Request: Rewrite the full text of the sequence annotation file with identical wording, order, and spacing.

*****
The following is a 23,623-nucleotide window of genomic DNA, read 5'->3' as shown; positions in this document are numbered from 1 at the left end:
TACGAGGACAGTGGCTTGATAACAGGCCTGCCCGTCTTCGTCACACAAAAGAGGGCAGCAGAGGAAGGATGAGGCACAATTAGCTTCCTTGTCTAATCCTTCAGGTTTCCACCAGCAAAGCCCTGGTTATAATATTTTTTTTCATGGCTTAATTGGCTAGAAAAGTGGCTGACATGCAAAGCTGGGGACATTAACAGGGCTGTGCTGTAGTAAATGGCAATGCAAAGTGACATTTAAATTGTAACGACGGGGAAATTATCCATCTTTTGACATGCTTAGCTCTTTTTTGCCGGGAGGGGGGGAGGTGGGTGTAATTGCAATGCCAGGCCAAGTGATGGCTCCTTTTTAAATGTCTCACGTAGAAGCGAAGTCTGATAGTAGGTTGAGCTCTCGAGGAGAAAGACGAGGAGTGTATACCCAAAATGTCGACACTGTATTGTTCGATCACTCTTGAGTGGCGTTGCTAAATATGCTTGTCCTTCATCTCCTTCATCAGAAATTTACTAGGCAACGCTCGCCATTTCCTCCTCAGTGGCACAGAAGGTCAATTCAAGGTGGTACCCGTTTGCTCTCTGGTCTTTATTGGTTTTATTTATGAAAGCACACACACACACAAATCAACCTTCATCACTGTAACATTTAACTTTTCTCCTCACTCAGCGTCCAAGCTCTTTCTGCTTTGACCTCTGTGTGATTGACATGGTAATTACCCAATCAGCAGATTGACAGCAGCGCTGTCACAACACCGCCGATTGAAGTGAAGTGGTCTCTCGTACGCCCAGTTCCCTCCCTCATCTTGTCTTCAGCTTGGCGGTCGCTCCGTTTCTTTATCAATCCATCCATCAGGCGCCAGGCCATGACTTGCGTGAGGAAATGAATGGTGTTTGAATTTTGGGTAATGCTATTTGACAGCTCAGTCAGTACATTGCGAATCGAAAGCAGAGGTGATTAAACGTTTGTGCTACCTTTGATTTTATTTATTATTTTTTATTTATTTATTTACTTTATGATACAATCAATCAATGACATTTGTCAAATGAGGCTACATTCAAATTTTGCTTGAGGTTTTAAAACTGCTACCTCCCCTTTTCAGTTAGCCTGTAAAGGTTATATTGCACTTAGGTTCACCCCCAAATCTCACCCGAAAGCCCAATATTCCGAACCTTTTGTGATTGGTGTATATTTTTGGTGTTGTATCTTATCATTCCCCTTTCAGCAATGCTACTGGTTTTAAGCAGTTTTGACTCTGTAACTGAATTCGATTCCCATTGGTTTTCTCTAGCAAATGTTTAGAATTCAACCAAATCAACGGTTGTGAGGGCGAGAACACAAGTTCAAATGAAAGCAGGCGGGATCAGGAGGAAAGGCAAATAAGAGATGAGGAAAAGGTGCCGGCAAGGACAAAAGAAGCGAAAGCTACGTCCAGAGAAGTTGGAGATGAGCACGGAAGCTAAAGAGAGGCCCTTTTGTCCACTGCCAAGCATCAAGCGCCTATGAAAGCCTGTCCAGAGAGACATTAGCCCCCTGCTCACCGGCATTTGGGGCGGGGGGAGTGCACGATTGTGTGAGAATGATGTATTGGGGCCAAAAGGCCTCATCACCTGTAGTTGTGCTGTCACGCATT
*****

The following is a 23,623-nucleotide window of genomic DNA, read 5'->3' as shown; positions in this document are numbered from 1 at the left end:
TACGAGGACAGTGGCTTGATAACAGGCCTGCCCGTCTTCGTCACACAAAAGAGGGCAGCAGAGGAAGGATGAGGCACAATTAGCTTCCTTGTCTAATCCTTCAGGTTTCCACCAGCAAAGCCCTGGTTATAATATTTTTTTTCATGGCTTAATTGGCTAGAAAAGTGGCTGACATGCAAAGCTGGGGACATTAACAGGGCTGTGCTGTAGTAAATGGCAATGCAAAGTGACATTTAAATTGTAACGACGGGGAAATTATCCATCTTTTGACATGCTTAGCTCTTTTTTGCCGGGAGGGGGGGAGGTGGGTGTAATTGCAATGCCAGGCCAAGTGATGGCTCCTTTTTAAATGTCTCACGTAGAAGCGAAGTCTGATAGTAGGTTGAGCTCTCGAGGAGAAAGACGAGGAGTGTATACCCAAAATGTCGACACTGTATTGTTCGATCACTCTTGAGTGGCGTTGCTAAATATGCTTGTCCTTCATCTCCTTCATCAGAAATTTACTAGGCAACGCTCGCCATTTCCTCCTCAGTGGCACAGAAGGTCAATTCAAGGTGGTACCCGTTTGCTCTCTGGTCTTTATTGGTTTTATTTATGAAAGCACACACACACACAAATCAACCTTCATCACTGTAACATTTAACTTTTCTCCTCACTCAGCGTCCAAGCTCTTTCTGCTTTGACCTCTGTGTGATTGACATGGTAATTACCCAATCAGCAGATTGACAGCAGCGCTGTCACAACACCGCCGATTGAAGTGAAGTGGTCTCTCGTACGCCCAGTTCCCTCCCTCATCTTGTCTTCAGCTTGGCGGTCGCTCCGTTTCTTTATCAATCCATCCATCAGGCGCCAGGCCATGACTTGCGTGAGGAAATGAATGGTGTTTGAATTTTGGGTAATGCTATTTGACAGCTCAGTCAGTACATTGCGAATCGAAAGCAGAGGTGATTAAACGTTTGTGCTACCTTTGATTTTATTTATTATTTTTTATTTATTTATTTACTTTATGATACAATCAATCAATGACATTTGTCAAATGAGGCTACATTCAAATTTTGCTTGAGGTTTTAAAACTGCTACCTCCCCTTTTCAGTTAGCCTGTAAAGGTTATATTGCACTTAGGTTCACCCCCAAATCTCACCCGAAAGCCCAATATTCCGAACCTTTTGTGATTGGTGTATATTTTTGGTGTTGTATCTTATCATTCCCCTTTCAGCAATGCTACTGGTTTTAAGCAGTTTTGACTCTGTAACTGAATTCGATTCCCATTGGTTTTCTCTAGCAAATGTTTAGAATTCAACCAAATCAACGGTTGTGAGGGCGAGAACACAAGTTCAAATGAAAGCAGGCGGGATCAGGAGGAAAGGCAAATAAGAGATGAGGAAAAGGTGCCGGCAAGGACAAAAGAAGCGAAAGCTACGTCCAGAGAAGTTGGAGATGAGCACGGAAGCTAAAGAGAGGCCCTTTTGTCCACTGCCAAGCATCAAGCGCCTATGAAAGCCTGTCCAGAGAGACATTAGCCCCCTGCTCACCGGCATTTGGGGCGGGGGGAGTGCACGATTGTGTGAGAATGATGTATTGGGGCCAAAAGGCCTCATCACCTGTAGTTGTGCTGTCACGCATT